Scholarships for Service

    They walk with impeccable posture and wear smart uniforms, attracting attention from all around. It seems there is a certain novelty in spotting men and women in uniform in a sea of students sporting UCSD sweatshirts and pajama pants.

    The uniformed students are enrolled in the Reserve Officer Training Corps, a program that allows college students to achieve military officer status while completing their undergraduate studies at a university. Distinctly separate from the recruitment of high school students soon after graduation, ROTC is aimed at training students to become college-educated military officers.

    “It’s to train you to become an officer in the Navy. It teaches you to be a leader for our great nation,” Eleanor Roosevelt College sophomore and Navy ROTC student Jamie Johnson said.

    At the crack of dawn, UCSD students in ROTC make their way to the University of San Diego to take additional courses. The academic agenda in ROTC is challenging and is geared to be comprehensive not only in military science and engineering, but also in writing and history. Navy ROTC includes an entire year of Navy science courses, a year of calculus and several courses in computer science, weapons design and leadership.

    In addition, weekly drill meetings are held every Tuesday at 5:45 a.m. Dressed in uniform, students convene to take required attendance, meet up for formation and get a briefing on issues relevant to military life. Upon returning to UCSD, they have an obligation to wear their uniforms on campus.

    Every semester, Navy ROTC conducts a physical fitness assessment, including a swimming and sailing proficiency test. Community service and fundraising are important parts of the program, which can be especially demanding while taking a full load of university courses.

    The biggest drawback for ROTC students is the time commitment.

    “Sometimes it can be a little overwhelming, but it hasn’t been anything that is unimaginable,” said Earl Warren College sophomore Chad Allen, a Navy ROTC student. “It’s only two days a week, so it’s nothing that the average person shouldn’t be able to handle. It teaches time management.”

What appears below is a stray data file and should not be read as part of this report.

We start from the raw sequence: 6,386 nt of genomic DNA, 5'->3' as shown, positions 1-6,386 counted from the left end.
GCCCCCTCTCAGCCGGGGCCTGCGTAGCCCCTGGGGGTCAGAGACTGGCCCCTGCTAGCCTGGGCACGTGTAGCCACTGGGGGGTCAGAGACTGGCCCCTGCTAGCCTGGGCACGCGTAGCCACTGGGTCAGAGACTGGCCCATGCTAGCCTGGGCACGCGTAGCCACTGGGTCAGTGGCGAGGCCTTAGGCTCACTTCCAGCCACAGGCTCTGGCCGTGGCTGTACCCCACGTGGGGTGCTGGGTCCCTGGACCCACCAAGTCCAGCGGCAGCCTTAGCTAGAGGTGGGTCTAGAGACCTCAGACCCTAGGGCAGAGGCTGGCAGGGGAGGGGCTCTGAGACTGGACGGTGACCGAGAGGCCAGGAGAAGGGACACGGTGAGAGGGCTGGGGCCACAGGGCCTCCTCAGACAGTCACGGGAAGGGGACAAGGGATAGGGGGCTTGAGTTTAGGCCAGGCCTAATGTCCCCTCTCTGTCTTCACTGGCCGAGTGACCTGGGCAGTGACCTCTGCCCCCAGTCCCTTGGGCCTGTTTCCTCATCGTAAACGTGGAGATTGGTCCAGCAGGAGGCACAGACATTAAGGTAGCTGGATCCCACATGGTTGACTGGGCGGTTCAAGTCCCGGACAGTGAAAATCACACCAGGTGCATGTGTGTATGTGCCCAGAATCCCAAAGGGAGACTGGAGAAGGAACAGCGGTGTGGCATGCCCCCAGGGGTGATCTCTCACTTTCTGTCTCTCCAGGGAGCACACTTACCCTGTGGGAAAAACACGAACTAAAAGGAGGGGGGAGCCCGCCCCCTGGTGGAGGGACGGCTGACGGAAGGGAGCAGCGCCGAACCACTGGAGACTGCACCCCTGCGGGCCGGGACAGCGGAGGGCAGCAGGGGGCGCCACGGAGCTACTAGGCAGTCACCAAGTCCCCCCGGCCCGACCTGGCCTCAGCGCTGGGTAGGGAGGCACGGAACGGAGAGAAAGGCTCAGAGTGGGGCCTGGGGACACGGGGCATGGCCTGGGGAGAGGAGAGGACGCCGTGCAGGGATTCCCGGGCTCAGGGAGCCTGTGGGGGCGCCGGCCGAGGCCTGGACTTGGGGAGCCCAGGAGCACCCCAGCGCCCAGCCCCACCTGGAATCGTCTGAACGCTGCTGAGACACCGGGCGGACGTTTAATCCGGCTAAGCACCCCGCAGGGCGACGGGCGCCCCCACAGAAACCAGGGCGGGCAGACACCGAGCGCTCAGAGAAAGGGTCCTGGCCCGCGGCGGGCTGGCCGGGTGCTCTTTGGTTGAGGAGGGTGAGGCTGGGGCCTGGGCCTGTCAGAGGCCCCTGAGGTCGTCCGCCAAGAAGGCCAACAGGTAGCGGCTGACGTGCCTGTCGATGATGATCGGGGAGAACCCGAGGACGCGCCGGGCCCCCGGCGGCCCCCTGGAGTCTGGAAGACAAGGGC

The academic load and physical demands of the program may sound unattractive to some, but there is much to inspire the students who join ROTC.

    One incentive is the financial support it offers. ROTC students at UCSD receive full scholarships for their academic tuition, earning about $20,000 to $25,000 during their time spent in the program. In addition to the scholarship, students receive about $250 a month as a stipend with an incremental increase of $50 a year.

    Students have the option of leaving the program during their freshman year if it is not what they had expected. However, if a student resigns his or her position as an ROTC student after freshman year, that student is automatically relocated to enlistment service, which greatly reduces their chances of becoming an officer.

    Although a full scholarship may sound tempting, there is a catch. Students who make the commitment to ROTC must devote eight years of their lives as military officers after graduation. Four years of active service are followed by four years as an on-call reserve officer.

    “When you get out into the Navy, you have a guaranteed job, and you’re getting paid,” said Johnson, who is training to become a Navy officer and a pilot. “I definately think it’s worth it.”

    But some students say there is more to the ROTC experience than the monetary gains. Earl Warren College junior and Navy ROTC student Jonathan Lim, who will be an officer by age 22, said the leadership experience and the challenges it brings are the most rewarding aspects of the program.

    “I wanted the life and leadership experience,” Lim said. “I think everyone needs to pay their dues to themselves, to give perspective in life. You have to go through some hardships to go through life.”

    The concept of being in the military becomes a blinding reality when students are given the opportunity for hands-on experience with equipment, machines, aircraft and submarines.

    “It’s a lot more intense when you’re in the situation,” Lim said. “You can always just talk about what it’s like, but when you’re out at sea in a submarine, it’s very different.”

    The prestige of being in the military is simply a fringe benefit to some ROTC students.

    “I like the military lifestyle, and I like the idea of serving my country,” said John Muir college freshman and Air Force ROTC student Amber Rounce. “People think the military is just about wars, but you can have all sorts of professions, like being a doctor.”

    Family tradition in the military is also a major motivation to complete the ROTC program. Rounce, like other children of parents in the Navy (known by some as “Navy brats”), feels driven to follow her parent’s footsteps.

    According to Rounce, there are few women who enroll in the ROTC program; only 20 percent of ROTC students are women. Even with few women in the military — and particularly few in ROTC — women are treated with equal levels of respect, Rounce said, describing the atmosphere as a brother-sister relationship among the men and women.

    “They’re respectful, but I think women could take more initiative in leadership roles in this country,” she said.

    In addition to the leadership skills offered in ROTC, the opportunity to travel is another motive that drives ROTC students. The largest Navy bases are in San Diego, but there are others in many locales, including Italy; Okinawa, Japan; and Pearl Harbor, Hawaii.

    “During the summer while we’re students, we have a training program that’s implemented in units across the nation, and you get to experience different cruises,” Johnson said. “As a pilot, you’ll be abroad on ship and travel around the world.”

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